Ok, so here’s where that was all heading; I’ve been listening to an album by John Fairhurst. The album’s called “Saltwater” and it’s not full of tasteful imitations of Clapton playing “Further on Up the Road” or “Key to the Highway”; the inspiration here comes from Howlin’ Wolf, Muddy Waters, Little Walter and many others. The smoothness has been filtered out and this goes back to the raw earthiness of early country blues and Chicago electric blues.

John Fairhurst is originally from Wigan; he now lives in Bristol and recorded this album in Bristol and London with the help of Toby Murray (drums), Joe Strouzer (harmonica and vocals), Emma Divine (vocals), Tim Loudon (bass), Luke Barter (bass), Jago Whitehead (drums & percussion), Phil Jewson (piano), Saul Wodak (guitar effects) and Alex Beitzke (bass). I have a little confession to make about the album; on the first listen, I was halfway through before I actually started to get it (during the guitar solo on “I’m Coming Home”, actually). I blame it on the previous review I did, which was a very cleanly-produced singer-songwriter and it took a while to move from that to the over-driven guitar, wailing harmonica and Tom-Waits-dukes-it-out-with-Mark-Lanegan vocals. So let’s go back to the start.

The two opening songs, “Breakdown” and “Who You Fooling” get things off to a raucous start with plenty of amped-up slide and harmonica to get things rolling before the album’s only cover, the Mississippi John Hurt song “Pay Day”, which is much gentler, using the old country blues devices of repeated lines and call and response with the help of the Dean Street Choir. There’s even a sneaky little Eric Clapton reference at the end. “More More More” and “Time Goes By” are rooted in the rural, country blues tradition, the first having a UK skiffle feel while “Time Goes By” could be Tom Waits with the badly-tuned pub piano accompaniment.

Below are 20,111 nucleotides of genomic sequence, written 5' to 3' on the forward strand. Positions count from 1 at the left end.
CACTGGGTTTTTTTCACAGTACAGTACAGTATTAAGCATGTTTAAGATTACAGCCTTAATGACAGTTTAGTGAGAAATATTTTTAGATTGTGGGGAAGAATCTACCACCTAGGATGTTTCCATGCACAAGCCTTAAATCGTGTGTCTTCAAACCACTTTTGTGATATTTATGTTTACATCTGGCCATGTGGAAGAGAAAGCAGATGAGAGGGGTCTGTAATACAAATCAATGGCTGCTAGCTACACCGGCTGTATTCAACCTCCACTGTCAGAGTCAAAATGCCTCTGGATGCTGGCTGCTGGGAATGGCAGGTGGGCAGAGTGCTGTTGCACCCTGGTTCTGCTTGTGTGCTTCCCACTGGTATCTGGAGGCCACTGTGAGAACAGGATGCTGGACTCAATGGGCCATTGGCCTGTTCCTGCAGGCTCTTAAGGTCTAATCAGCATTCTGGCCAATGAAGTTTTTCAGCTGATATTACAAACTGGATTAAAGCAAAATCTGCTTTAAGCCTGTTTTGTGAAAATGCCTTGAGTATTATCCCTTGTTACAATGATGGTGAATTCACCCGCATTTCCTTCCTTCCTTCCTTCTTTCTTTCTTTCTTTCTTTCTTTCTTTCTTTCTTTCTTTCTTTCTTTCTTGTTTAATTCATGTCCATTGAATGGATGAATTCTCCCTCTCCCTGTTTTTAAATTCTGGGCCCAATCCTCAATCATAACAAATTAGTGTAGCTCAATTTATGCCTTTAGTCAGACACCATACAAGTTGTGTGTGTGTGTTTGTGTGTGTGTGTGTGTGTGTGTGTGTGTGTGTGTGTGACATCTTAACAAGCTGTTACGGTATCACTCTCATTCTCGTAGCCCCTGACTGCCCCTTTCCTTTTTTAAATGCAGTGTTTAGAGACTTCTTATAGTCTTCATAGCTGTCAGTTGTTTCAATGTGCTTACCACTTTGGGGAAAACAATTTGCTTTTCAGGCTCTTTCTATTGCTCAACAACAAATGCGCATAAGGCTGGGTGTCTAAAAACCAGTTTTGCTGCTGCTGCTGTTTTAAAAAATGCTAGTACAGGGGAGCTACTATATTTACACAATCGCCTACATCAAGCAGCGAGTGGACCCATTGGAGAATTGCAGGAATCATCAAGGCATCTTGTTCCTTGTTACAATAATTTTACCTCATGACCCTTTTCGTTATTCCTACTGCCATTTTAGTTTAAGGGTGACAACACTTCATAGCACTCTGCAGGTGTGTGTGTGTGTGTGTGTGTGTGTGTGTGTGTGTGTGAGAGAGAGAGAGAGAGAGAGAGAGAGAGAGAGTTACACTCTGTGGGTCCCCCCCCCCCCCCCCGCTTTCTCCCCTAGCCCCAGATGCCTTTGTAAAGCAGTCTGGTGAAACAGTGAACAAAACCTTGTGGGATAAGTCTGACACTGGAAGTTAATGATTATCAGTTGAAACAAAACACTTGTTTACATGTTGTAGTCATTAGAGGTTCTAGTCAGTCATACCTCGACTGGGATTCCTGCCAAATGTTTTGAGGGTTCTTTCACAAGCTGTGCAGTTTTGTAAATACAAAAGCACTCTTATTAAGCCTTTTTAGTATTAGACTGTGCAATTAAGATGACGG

You couldn’t really describe “I’m Coming Home” as blues; it’s a mutant Jimi Hendrix/Neil Young hybrid with “Voodoo Chile”-style riff and fill playing in the verses and a Shakey-style solo from the “American Stars and Bars” era. It’s the first of the album’s epic pieces. “No Shelter” is another elemental piece built around a simple (but loud) guitar riff and a reasonably good choice for the album’s first single while “Black Cat” is pure Muddy Waters; it’s a straight-ahead twelve-bar with belting harmonica and that always sounds good to me. So, more of the same to finish the album off?

No way; the penultimate song, written by the whole band, is “Dance in the Pines”, a mad surf-punk piece which splices DNA from The Cramps, Dick Dale and The Ventures. It’s off the wall and it’s brilliant. The album’s closer and title track, “Saltwater” is the magnum opus and absolutely has to be the last track; it wouldn’t be as effective anywhere else on the album. The song, which is a restyling of the Robert Johnson “Crossroads” story substituting the ocean for Clarksdale, has the singer refusing to shake hands with The Devil. It’s an epic which starts with acoustic guitar and vocal (slipping into a Wigan accent) which builds through a rural bluegrass-tinged to a kitchen-sink finale featuring Emma Divine delivering a vocal which easily equals Clare Torry’s famous performance on “Great Gig in the Sky”. And it’s the last track on the album because you can’t follow that; job done.

If you’re sick of hearing second and third generation blues revivalists recycling smooth guitar licks and bland vocals (no, I’m not naming names) then this could be just the album for you; don’t file under easy listening.

Out now (JF005).